Davos 2024: Chinese premier talks economic resilience, trust deficit

    Premier Li addresses the trust deficit in the global economy, proposes measures to boost coordination, stabilize supply chains, and spur green development.
    Premier Li Qiang's attendance at Davos is the highest profile official Chinese presence since President Xi Jingping's visit in 2017. Photo: Shutterstock
    Jason WangAuthor
      Published   in Macro

    What happened

    Against the backdrop of global geopolitical and economic uncertainties, Chinese Premier Li Qiang made a notable appearance at the World Economic Forum in the picturesque Swiss alpine village of Davos.

    Li delivered a keynote speech on Tuesday, highlighting the resilience of the Chinese economy. He said the economy was estimated to have expanded by approximately 5.2 percent in 2023, surpassing the official target set at around 5 percent. This economic performance served as a testament to China's adaptability and robustness in the face of global challenges, he said.

    Regarding China’s recent economic performance, Li emphasized that the country’s contribution to global growth has remained steady at about 30 percent and that its scientific and technological talent pool remains the world’s largest.

    Addressing the theme directly, Li put forward five proposals to bridge the trust deficit in the global macroeconomy: better international coordination of macroeconomic policy; increased industrial specialization among countries to stabilize supply chains; more open international exchange of scientific and technological know-how; enhanced global collaboration on green development and addressing climate change; and better North-South cooperation.

    The Jing Take

    Notably, Li’s attendance is the first high-profile visit by a Chinese official since 2017, when President Xi Jinping attended, demonstrating China's commitment to actively engage in global discussions and foster collaborations.

    “We are now advancing Chinese modernization on all fronts through high-quality development. Delivering modernization to more than 1.4 billion people will be a remarkable achievement in human history, one that will provide continuous impetus to the development of China and the wider world,” Li told the Davos audience.

    He highlighted the importance of China's expanding middle class, currently at 400 million, projected to reach 800 million in the next decade. Li pointed out that urbanization rates remain 10 percentage points lower than in developed countries, indicating continued migration to cities, creating market opportunities as urban households upgrade their consumption patterns. This, he said, will generate substantial demand in areas such as housing, education, medical services, and elderly care.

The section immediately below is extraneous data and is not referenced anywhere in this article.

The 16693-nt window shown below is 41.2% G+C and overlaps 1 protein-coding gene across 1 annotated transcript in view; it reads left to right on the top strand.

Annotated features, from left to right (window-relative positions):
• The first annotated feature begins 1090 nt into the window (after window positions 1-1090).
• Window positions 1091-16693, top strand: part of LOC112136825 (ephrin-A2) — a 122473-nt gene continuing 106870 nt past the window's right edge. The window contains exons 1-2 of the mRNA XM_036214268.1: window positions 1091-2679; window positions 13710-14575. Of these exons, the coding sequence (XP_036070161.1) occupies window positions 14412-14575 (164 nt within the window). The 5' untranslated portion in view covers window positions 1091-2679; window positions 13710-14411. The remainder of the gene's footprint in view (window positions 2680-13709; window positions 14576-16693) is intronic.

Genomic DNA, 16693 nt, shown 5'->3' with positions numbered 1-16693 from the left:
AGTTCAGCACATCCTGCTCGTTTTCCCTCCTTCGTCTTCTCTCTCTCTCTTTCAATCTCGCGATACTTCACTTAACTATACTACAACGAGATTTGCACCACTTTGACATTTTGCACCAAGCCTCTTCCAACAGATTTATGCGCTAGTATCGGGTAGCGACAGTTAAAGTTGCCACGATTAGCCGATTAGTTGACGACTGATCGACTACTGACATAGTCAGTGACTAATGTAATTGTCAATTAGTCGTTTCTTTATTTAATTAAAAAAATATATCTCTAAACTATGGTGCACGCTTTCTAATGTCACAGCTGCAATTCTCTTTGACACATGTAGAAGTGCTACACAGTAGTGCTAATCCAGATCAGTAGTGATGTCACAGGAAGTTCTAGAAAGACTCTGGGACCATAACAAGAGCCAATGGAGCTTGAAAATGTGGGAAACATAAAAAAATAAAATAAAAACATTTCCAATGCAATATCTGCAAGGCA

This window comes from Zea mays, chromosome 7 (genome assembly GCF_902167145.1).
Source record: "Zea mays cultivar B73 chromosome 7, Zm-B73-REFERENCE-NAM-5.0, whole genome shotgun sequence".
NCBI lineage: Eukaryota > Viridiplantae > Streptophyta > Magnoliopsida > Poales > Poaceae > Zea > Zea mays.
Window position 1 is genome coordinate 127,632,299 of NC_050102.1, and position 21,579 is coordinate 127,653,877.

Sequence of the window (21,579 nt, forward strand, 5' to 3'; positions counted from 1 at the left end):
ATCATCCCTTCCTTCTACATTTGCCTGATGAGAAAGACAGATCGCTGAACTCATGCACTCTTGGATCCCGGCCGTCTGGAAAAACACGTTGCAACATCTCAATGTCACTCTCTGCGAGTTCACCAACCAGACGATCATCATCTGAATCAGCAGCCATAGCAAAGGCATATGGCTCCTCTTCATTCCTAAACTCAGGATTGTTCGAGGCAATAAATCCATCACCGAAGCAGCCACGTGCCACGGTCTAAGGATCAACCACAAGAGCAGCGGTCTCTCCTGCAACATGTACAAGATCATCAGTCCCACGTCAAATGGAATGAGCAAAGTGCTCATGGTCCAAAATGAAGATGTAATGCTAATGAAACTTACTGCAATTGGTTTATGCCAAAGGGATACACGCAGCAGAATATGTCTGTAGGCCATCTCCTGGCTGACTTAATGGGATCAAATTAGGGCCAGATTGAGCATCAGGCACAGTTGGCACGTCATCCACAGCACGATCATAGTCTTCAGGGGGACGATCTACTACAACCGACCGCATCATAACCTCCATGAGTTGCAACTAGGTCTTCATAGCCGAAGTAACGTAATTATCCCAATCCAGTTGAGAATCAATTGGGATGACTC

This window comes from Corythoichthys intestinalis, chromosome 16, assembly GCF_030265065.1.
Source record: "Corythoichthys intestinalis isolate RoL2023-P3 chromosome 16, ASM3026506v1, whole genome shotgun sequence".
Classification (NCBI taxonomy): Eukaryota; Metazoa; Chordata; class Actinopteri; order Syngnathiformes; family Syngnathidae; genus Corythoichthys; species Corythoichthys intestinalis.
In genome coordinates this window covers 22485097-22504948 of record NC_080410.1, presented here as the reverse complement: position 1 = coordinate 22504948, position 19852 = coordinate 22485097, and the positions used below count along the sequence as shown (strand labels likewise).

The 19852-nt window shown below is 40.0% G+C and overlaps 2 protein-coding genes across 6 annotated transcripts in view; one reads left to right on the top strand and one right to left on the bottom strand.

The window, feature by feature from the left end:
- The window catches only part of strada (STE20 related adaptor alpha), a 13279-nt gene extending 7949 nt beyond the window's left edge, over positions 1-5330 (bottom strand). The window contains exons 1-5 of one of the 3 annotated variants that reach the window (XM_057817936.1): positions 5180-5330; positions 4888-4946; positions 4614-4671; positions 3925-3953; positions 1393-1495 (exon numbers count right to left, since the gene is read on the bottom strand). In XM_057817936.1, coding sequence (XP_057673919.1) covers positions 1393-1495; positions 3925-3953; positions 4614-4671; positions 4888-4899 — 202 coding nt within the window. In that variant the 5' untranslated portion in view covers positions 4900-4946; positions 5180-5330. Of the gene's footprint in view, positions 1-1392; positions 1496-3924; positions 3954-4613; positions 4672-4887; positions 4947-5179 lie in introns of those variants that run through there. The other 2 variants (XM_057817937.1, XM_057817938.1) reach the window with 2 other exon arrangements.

Urbanization in China will continue to propel growth, Premier Li Qiang's said at The World Economic Forum. Photo: Shutterstock
    Urbanization in China will continue to propel growth, Premier Li Qiang's said at The World Economic Forum. Photo: Shutterstock

    Nicolas Aguzin, CEO of Hong Kong Exchanges, expressed optimism about China's long-term prospects, citing the country's position as a global powerhouse with various strategies for driving growth and creating opportunities.

    “What’s more, China has the policy resources to solve its economic headwinds. For example, its urbanization rate has just reached the world’s average of 60 percent, and the government is actively promoting the construction of affordable housing for low- and middle-income groups. As long as China continues to encourage rural-urban migration, there will continue to be large demand for real estate in major regions,” he adds.

    During Li's official visit to Switzerland, he engaged in bilateral meetings with Swiss President Viola Amherd and other prominent government officials, aiming to strengthen the innovative strategic partnership established in 2016, the first of its kind between China and a foreign country.

    Following the trip to Switzerland, the 64-year-old Chinese premier will proceed to Ireland for an official visit. There, discussions will prioritize topics such as trade, green development, and education.

    Tom Harper, a lecturer in international relations at the University of East London, acknowledges China's continued central role in the global economy. He observes a shift from being a manufacturer of cheap, low-quality goods to producing more advanced technologies, a transformation already underway to a certain extent.

    The Jing Take reports on a piece of the leading news and presents our editorial team’s analysis of the key implications for the luxury industry. In the recurring column, we analyze everything from product drops and mergers to heated debate sprouting on Chinese social media.

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